Like many a young man, Nick Jaeger has fond memories of bonding with his grandfather while they poured over the small print in the back of a newspaper.
Though, for Jaeger and his grandfather, it wasn't the box scores in the sports pages they were looking at. It was ticker symbols in the business section.
"I just thought it was fascinating that one could go from a ticker symbol ... to a living, breathing company you could become a part of," Jaeger said.
Jaeger says his curiosity in all things financial has only grown since then. It wasn't, however, until he started volunteering at CORA, a San Mateo domestic violence services organization, that his curiosity met it's compassionate match.
As part of a class project his freshman year at Portola Valley's Woodside Priory School, Nick began volunteering at CORA. It was an eye opener for sure.
"The idea that I should be thankful to be safe in my own house was so foreign to me," Jaeger said.
Jaeger began his volunteer effort doing not much more than moving boxes and painting walls. But as his understanding of the struggles of domestic violence sufferers grew, he wanted to do more.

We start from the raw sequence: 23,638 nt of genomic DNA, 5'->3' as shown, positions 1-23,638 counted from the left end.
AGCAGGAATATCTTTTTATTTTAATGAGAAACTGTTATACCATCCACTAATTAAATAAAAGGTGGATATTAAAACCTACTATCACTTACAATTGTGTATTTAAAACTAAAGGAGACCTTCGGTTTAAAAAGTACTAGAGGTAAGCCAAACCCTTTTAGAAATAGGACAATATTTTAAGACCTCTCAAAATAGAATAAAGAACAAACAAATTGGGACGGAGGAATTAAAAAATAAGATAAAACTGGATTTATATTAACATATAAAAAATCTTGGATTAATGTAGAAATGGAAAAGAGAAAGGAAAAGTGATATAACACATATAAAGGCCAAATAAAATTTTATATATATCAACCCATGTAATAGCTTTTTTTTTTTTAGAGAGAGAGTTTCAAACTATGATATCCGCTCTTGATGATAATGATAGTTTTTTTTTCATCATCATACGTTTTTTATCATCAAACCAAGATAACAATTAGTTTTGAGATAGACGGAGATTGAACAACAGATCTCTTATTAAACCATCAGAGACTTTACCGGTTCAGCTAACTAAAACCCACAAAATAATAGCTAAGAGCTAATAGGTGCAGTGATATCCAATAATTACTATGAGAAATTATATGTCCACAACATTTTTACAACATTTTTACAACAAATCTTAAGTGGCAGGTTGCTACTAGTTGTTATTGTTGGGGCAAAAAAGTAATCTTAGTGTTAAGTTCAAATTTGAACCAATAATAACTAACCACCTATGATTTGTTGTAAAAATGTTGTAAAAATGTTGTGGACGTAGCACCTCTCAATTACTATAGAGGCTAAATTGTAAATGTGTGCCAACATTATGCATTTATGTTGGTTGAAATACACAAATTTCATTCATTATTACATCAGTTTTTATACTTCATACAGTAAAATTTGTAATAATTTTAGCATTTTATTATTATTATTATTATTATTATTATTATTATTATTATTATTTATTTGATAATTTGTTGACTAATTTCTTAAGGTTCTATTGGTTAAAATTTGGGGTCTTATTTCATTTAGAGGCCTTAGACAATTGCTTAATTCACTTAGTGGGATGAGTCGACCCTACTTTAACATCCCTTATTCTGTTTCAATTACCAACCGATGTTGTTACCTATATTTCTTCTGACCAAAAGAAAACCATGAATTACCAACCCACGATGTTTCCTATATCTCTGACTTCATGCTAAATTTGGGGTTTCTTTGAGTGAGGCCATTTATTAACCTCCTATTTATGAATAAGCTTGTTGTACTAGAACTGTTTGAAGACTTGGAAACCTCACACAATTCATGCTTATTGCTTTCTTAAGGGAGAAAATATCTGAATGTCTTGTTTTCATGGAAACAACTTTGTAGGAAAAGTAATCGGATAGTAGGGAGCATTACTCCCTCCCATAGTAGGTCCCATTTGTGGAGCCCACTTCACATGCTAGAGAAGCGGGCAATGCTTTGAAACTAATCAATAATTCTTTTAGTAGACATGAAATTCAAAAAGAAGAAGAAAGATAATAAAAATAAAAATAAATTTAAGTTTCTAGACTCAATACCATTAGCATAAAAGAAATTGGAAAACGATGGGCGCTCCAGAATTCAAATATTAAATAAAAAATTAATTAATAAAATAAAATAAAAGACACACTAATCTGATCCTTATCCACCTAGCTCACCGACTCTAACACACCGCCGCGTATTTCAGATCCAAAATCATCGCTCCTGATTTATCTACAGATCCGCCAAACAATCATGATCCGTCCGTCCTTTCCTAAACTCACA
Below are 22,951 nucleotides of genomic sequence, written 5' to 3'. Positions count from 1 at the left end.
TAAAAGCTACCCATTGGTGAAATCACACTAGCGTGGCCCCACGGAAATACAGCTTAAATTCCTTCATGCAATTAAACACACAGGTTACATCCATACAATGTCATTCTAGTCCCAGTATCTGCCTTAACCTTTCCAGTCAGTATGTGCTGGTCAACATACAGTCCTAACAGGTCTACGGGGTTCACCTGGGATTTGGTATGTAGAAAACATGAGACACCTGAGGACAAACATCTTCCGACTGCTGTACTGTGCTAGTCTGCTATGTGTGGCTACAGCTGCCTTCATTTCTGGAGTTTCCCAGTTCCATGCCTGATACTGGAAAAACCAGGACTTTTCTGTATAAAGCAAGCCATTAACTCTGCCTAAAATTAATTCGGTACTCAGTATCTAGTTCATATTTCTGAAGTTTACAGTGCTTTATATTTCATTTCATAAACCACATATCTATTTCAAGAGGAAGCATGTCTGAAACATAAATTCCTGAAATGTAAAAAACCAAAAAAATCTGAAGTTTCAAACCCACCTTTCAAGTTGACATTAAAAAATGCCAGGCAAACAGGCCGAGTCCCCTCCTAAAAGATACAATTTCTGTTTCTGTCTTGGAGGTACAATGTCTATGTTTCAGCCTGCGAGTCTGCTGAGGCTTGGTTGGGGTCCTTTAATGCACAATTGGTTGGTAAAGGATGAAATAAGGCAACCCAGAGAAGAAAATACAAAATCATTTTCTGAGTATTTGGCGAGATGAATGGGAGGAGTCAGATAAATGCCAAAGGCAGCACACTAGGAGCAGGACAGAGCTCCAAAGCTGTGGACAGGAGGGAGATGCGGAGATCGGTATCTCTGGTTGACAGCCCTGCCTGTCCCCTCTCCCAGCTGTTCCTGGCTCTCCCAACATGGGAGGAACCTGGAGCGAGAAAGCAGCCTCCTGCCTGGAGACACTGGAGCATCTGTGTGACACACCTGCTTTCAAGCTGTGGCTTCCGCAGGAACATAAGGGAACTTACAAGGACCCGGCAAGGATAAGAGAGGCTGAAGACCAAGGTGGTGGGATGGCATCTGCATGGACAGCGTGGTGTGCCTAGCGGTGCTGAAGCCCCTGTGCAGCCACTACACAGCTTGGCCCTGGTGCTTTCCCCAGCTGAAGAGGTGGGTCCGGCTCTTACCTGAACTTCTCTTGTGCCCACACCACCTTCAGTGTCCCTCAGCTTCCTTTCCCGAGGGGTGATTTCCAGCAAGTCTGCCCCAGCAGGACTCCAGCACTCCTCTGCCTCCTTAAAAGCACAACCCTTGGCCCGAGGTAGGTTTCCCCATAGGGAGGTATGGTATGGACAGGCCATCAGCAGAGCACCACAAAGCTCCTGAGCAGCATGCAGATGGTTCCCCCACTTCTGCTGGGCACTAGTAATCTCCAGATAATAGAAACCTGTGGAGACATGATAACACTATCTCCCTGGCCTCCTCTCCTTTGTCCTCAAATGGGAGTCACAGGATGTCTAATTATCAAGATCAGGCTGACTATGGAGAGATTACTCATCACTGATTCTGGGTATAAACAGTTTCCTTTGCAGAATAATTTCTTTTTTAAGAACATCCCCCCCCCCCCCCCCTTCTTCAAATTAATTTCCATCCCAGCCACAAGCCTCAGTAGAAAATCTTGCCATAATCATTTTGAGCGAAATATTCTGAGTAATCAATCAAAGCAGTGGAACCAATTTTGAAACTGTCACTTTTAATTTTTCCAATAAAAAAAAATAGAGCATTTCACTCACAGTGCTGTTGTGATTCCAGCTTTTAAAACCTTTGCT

Jaeger eventually began giving presentations to his peers, even teaching courses in domestic violence awareness at his school. It is his latest endeavor, though, that has garnered the most attention.
"I have this background in finance and I wanted to leverage it and do something weird, something that might get some attention," Jaeger said.
Jaeger decided to raise money for CORA, eventually $85,000, the put it into an investment fund, one that he would manage and hopefully turn it into even more money.
Jaeger has already be recognized for his unique approach, winning the Breakthrough Inspiration Award. What Jaeger says he really wants to do, though, is simply spark a conversation and get more people aware of the dangers of domestic violence.
Jaeger plans to manage his fund until he graduates high school, then donate the entirety of it CORA.